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The painful silence

· Consecrated ‘per evangelica consilia’ ·

“And when the sixth hour had come, there was darkness over the whole land until the ninth hour”, Mark notes in his Gospel…. The darkness spills over, streams forth, veils and obscures. It is the victory of the clouding over of every reason that seeks the ratio of the ancient question: quid est veritas?

We as a Church are passing through a storm which might frighten us. To me it seems instead to be an opportunity which is given to us, a present for us to live as participation in the mystery of the God made man, tortured by human sin, by disbelief, by the hypocrisies of religion: the humiliated God, with no face, a stake driven into the heart of the earth, asks our reason for being a Church. The weakness of the Cross, the crest of human history, continues to pass through the world and meets us today too, opening us to the need of future times

Mark’s narration continues: “Those who passed by derided him, wagging their heads”, so also “the chief priests, mocked him to one another with the scribes”. Then “those who were crucified with him also reviled him”. This is the mystery of the evil which nails to the cross, which sneers and taunts, which justifies itself. Today we are not facing a scene that happened 2,000 years ago, we are living, in a live shot, a time which participates in Christ’s Passion: “It is not religious rites that make a Christian”, Bonhoeffer reflects, “but rather sharing in God’s suffering”. Pope Francis is not satisfied with acknowledging that the Church has been brought to her knees by circumstances. In fidelity to his ministry he asks all the faithful, as the holy people of God who know that they are not a more or less perfect society but the body of Christ, to kneel spontaneously in order to recognize their errors. In the humility and truth of Christ the Church sprinkles her forehead with ashes to ensure that the suffering inflicted is transformed into a call to conversion.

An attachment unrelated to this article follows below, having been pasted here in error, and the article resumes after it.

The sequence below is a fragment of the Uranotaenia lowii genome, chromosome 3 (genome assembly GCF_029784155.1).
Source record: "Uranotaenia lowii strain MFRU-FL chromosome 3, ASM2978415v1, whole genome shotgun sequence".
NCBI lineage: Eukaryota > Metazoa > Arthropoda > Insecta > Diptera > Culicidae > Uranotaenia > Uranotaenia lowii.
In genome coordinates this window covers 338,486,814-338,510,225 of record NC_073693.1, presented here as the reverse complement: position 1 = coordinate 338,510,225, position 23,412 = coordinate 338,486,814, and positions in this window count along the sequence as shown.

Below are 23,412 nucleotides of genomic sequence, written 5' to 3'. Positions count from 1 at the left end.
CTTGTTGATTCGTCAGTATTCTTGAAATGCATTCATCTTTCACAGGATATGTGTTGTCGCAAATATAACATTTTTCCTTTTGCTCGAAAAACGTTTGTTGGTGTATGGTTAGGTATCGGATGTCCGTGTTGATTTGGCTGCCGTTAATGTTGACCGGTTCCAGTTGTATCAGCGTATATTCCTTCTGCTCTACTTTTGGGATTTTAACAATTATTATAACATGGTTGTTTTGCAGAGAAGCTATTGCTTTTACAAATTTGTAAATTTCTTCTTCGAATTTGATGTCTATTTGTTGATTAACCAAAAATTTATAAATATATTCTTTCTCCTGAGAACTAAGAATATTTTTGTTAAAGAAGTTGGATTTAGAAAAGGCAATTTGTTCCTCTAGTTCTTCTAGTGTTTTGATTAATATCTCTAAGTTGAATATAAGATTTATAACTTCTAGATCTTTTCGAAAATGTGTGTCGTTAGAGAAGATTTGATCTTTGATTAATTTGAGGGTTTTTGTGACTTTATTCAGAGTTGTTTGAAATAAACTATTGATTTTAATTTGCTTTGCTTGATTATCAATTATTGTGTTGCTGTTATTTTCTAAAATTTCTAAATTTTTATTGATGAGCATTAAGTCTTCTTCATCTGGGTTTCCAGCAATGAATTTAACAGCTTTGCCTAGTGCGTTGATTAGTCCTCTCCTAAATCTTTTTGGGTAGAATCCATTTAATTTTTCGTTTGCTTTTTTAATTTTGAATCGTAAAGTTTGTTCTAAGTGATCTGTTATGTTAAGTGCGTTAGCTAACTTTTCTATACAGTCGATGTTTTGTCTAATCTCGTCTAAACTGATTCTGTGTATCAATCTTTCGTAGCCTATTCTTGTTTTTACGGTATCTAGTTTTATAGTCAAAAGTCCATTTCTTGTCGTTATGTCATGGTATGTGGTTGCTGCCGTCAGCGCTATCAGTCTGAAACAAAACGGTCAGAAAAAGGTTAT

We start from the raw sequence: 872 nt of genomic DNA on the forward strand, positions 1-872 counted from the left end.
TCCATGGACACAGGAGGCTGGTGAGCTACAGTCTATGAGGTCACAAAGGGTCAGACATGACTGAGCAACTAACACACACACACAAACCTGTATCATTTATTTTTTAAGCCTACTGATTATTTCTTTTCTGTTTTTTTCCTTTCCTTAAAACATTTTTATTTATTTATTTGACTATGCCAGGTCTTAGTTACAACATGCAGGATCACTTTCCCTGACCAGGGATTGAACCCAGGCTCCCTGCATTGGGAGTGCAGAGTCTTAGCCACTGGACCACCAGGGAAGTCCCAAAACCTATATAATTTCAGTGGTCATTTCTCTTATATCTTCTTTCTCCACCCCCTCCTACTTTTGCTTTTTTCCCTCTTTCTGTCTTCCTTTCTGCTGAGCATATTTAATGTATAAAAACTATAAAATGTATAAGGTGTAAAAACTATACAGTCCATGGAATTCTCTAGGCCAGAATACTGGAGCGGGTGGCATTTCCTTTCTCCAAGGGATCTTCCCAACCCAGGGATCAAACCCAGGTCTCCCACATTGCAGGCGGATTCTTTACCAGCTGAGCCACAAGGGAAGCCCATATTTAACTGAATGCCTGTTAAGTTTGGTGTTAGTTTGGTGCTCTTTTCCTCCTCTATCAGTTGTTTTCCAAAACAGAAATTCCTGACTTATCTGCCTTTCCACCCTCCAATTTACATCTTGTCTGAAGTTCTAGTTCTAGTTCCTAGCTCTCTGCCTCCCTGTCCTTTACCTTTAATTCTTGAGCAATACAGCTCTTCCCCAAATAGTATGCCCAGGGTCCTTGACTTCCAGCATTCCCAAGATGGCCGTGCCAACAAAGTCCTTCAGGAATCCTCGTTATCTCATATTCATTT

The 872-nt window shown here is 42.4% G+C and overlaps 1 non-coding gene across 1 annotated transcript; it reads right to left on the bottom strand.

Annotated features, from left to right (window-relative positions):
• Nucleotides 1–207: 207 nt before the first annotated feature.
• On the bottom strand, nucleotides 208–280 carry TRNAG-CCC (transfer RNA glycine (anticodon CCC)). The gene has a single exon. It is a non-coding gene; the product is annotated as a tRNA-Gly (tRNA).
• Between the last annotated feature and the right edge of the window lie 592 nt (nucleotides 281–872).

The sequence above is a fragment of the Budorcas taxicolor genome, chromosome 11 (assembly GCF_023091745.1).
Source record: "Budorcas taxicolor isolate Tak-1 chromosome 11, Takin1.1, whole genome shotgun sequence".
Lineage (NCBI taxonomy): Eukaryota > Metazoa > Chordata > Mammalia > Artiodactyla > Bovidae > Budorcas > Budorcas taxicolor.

John the witness writes: “Standing by the cross of Jesus were his mother, and his mother’s sister, Mary the wife of Clopas, and Mary Magdalene”. The women on Calvary look and wonder: intelligence and compassion are combined, caritas est sapientia et passio in that attitude continuously adopted by the Mother who, according to Luke’s account, kept all these things, pondering them in her heart”.